Apple Just Made Another iOS 9 Beta Available To Anyone

23 Jul 2015 | Author: | No comments yet »

Apple Just Made Another iOS 9 Beta Available To Anyone.

Just a few weeks back, Apple released iOS 9 as a public beta that anyone could download — not just those people with $99 per year developer accounts. What’s new: Apple brought back Home Sharing in the second public beta of iOS 9, which means you can stream your iTunes library on any Apple device on your Wi-Fi network.Until now, iPhone and iPad owners running pre-release software have been able to moan about these unexplained crashes and random restarts via Apple’s App Store review system.File this under notable PSA: Apple just implemented a change that prevents users with devices running its latest iOS beta (that’s iOS 9 right now) from leaving reviews in the App Store. App makers typically focus on optimizing their software for the latest commercial release of Apple’s operating system — currently iOS 8.4 — and then make the necessary updates and changes as a new major iOS update approaches every fall.

This is a sensible and wholly logical move since beta versions of iOS are works in progress which may affect or break certain parts of a developer’s app without that developer initially being either aware, at fault, or able to provide a fix. But as Apple Insider notes, Apple has inexplicably allowed iOS beta users to publish reviews in years past, when the pool of testers was mostly limited to app developers and hardcore enthusiasts. The most significant “new” thing, though, is the return of Home Sharing — a feature that lets you stream music from your desktop Mac to your iPod/iPhone/iPod over your local network.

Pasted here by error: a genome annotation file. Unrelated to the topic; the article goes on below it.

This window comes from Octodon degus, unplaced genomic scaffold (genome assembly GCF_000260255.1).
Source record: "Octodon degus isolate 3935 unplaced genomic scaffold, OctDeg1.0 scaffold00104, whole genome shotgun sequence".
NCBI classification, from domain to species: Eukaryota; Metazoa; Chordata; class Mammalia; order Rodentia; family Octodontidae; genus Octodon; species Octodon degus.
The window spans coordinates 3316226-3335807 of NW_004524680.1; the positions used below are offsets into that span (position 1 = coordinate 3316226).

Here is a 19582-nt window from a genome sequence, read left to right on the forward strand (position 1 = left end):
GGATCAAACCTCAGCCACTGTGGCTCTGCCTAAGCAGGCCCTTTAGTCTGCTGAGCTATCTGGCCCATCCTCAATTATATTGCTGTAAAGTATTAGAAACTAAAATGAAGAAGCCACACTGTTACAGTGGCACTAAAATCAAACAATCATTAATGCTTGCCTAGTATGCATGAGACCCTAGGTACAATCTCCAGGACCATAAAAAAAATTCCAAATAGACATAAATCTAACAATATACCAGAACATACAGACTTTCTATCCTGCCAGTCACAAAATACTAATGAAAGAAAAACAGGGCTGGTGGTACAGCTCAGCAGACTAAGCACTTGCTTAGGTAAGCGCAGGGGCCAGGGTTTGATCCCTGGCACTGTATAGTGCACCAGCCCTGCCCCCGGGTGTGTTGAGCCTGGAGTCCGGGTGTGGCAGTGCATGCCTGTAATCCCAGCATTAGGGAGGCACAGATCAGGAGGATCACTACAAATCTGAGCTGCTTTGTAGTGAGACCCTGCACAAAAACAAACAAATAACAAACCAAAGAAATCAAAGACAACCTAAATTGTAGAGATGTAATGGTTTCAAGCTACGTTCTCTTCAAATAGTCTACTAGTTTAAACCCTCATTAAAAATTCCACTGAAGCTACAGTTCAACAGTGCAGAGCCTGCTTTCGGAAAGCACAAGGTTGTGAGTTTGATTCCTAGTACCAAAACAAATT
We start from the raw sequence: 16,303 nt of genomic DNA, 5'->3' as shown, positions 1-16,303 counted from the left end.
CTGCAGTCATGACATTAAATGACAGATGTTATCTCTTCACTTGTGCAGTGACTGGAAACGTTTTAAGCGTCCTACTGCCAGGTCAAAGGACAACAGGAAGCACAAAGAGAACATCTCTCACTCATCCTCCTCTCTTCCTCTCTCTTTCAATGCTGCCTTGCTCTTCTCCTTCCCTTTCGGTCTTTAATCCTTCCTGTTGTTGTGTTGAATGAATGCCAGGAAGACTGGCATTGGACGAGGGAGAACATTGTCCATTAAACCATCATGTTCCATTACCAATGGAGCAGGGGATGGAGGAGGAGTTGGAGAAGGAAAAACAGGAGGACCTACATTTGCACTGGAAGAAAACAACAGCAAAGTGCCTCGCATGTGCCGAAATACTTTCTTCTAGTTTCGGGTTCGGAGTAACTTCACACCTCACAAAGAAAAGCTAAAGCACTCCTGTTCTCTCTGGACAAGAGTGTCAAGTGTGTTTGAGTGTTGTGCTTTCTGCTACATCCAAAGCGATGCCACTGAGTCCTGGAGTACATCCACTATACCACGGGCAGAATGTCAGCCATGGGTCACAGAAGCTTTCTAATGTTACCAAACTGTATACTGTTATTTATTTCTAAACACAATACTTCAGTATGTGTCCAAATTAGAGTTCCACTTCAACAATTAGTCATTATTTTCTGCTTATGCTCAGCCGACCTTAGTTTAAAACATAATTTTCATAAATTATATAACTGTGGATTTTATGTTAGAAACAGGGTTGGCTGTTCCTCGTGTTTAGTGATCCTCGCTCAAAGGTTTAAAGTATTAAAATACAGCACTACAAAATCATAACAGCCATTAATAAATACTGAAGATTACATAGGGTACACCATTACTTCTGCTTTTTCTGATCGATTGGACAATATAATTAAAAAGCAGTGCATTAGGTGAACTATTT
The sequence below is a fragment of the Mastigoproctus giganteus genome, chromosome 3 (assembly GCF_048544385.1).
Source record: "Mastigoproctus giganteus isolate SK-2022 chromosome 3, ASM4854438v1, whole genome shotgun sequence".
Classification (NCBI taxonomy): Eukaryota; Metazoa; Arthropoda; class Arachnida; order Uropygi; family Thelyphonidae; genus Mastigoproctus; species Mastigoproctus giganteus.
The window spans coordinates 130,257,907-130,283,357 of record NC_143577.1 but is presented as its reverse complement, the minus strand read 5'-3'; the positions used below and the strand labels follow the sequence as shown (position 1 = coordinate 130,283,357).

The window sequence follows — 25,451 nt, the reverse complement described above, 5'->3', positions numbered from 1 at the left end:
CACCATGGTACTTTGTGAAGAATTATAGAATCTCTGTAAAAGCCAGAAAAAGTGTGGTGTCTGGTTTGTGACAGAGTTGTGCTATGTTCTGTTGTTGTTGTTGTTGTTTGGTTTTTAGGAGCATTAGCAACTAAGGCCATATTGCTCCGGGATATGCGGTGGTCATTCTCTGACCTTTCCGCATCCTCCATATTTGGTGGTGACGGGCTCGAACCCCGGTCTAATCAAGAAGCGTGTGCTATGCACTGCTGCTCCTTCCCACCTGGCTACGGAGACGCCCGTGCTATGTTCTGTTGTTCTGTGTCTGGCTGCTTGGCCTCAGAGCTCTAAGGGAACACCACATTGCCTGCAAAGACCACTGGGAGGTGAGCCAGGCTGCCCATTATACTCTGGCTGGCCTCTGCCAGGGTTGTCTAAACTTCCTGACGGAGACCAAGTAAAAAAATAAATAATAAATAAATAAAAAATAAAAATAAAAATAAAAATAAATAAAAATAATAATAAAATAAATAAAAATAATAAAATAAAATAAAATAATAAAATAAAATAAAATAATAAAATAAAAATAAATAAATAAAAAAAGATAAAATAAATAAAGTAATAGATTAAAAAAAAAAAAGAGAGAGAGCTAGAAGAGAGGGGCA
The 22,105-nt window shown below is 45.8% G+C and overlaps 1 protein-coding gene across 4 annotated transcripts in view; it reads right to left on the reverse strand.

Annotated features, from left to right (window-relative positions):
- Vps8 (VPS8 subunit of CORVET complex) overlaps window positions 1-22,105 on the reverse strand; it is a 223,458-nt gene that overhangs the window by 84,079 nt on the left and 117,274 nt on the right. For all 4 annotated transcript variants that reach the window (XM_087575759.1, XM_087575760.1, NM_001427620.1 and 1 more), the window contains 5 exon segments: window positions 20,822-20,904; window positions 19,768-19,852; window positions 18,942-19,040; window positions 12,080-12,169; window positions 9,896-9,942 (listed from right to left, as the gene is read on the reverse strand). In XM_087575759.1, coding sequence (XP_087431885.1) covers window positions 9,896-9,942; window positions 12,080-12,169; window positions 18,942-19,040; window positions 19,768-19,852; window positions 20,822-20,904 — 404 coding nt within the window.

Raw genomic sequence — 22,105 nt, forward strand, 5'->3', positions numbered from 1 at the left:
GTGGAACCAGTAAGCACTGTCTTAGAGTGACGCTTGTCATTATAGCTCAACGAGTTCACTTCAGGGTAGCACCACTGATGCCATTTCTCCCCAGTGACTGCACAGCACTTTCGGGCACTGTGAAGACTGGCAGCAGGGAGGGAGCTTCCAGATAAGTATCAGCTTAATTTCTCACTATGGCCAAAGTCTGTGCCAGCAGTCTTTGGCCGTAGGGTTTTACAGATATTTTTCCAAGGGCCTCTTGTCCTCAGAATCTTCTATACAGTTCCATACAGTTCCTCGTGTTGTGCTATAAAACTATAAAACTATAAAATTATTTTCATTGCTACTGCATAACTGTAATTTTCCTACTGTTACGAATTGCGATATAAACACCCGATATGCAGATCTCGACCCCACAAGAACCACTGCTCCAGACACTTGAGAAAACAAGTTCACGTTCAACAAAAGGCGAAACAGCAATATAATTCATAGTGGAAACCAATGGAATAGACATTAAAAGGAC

Thought leaders from the biggest brands and most disruptive companies will share winning growth strategies on the most pressing challenges marketing leaders face today.] Apple released new public betas for its major operating systems today — iOS 9 and OS X 10.11 El Capitan. Apple opened the beta program for iOS to the public (with some stipulations) for the first time this year, having previously kept its in-development software strictly for those with a developer account. This is detrimental to developers because users running the current version of iOS wouldn’t necessarily experience crashes or other problems associated with less stable beta software. The software allows those plucky enough to download it to take Apple’s new Maps app for a spin, along with the revamped multitasking menu, Notes app, Proactive Siri and Split View for iPad. µ This month, Mac Stories expressed concern that increasing numbers of beta users are able to leave reviews — and, in particular, negative ones — so it’s good to see that Apple is listening and reacting.

And now for the standard warning: you probably shouldn’t put the public beta on your phone or iPad if said device is your primary means of communication, is required for work, or is something that should otherwise work flawlessly. Now that Apple has opened iOS 9 to public testing, users who are not developers might not be as familiar with beta software problems and have left critical reviews of apps based on their iOS 9 experiences. If you were waiting for the beta to become more stable before trying it out, then you’ll need to follow our iOS 9 beta guide or our El Capitan public beta guide to put the new software on your machines. El Capitan, which was announced at Apple’s Worldwide Developer Conference, will bring split-screen functionality and refined search to Apple laptops and desktop computers, among other things.

Here you can write a commentary on the recording "Apple Just Made Another iOS 9 Beta Available To Anyone".

* Required fields
Twitter-news
Our partners
Follow us
Contact us
Our contacts

dima911@gmail.com

ICQ: 423360519

About this site